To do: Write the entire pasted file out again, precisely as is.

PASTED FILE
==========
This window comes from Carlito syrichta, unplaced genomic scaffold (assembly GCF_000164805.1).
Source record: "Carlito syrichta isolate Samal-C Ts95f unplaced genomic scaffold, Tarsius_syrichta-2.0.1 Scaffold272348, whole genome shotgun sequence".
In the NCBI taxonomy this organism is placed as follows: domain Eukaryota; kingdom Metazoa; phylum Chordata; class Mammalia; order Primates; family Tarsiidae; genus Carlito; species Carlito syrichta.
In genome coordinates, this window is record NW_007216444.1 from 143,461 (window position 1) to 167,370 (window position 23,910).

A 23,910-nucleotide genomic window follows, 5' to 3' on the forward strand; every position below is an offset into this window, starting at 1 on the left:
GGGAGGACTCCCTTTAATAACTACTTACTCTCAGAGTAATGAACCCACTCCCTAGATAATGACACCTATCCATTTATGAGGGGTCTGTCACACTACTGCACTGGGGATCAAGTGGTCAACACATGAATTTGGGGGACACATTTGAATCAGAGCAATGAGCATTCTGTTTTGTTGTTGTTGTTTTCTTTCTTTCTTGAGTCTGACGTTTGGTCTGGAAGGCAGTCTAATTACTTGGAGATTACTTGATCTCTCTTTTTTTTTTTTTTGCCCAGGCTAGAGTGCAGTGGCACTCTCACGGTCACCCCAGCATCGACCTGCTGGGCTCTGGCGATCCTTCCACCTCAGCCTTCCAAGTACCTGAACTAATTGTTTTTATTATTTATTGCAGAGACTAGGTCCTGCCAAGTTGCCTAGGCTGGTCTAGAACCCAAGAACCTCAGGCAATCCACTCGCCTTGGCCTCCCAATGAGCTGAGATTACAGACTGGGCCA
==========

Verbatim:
This window comes from Carlito syrichta, unplaced genomic scaffold (assembly GCF_000164805.1).
Source record: "Carlito syrichta isolate Samal-C Ts95f unplaced genomic scaffold, Tarsius_syrichta-2.0.1 Scaffold272348, whole genome shotgun sequence".
In the NCBI taxonomy this organism is placed as follows: domain Eukaryota; kingdom Metazoa; phylum Chordata; class Mammalia; order Primates; family Tarsiidae; genus Carlito; species Carlito syrichta.
In genome coordinates, this window is record NW_007216444.1 from 143,461 (window position 1) to 167,370 (window position 23,910).

A 23,910-nucleotide genomic window follows, 5' to 3' on the forward strand; every position below is an offset into this window, starting at 1 on the left:
GGGAGGACTCCCTTTAATAACTACTTACTCTCAGAGTAATGAACCCACTCCCTAGATAATGACACCTATCCATTTATGAGGGGTCTGTCACACTACTGCACTGGGGATCAAGTGGTCAACACATGAATTTGGGGGACACATTTGAATCAGAGCAATGAGCATTCTGTTTTGTTGTTGTTGTTTTCTTTCTTTCTTGAGTCTGACGTTTGGTCTGGAAGGCAGTCTAATTACTTGGAGATTACTTGATCTCTCTTTTTTTTTTTTTTGCCCAGGCTAGAGTGCAGTGGCACTCTCACGGTCACCCCAGCATCGACCTGCTGGGCTCTGGCGATCCTTCCACCTCAGCCTTCCAAGTACCTGAACTAATTGTTTTTATTATTTATTGCAGAGACTAGGTCCTGCCAAGTTGCCTAGGCTGGTCTAGAACCCAAGAACCTCAGGCAATCCACTCGCCTTGGCCTCCCAATGAGCTGAGATTACAGACTGGGCCA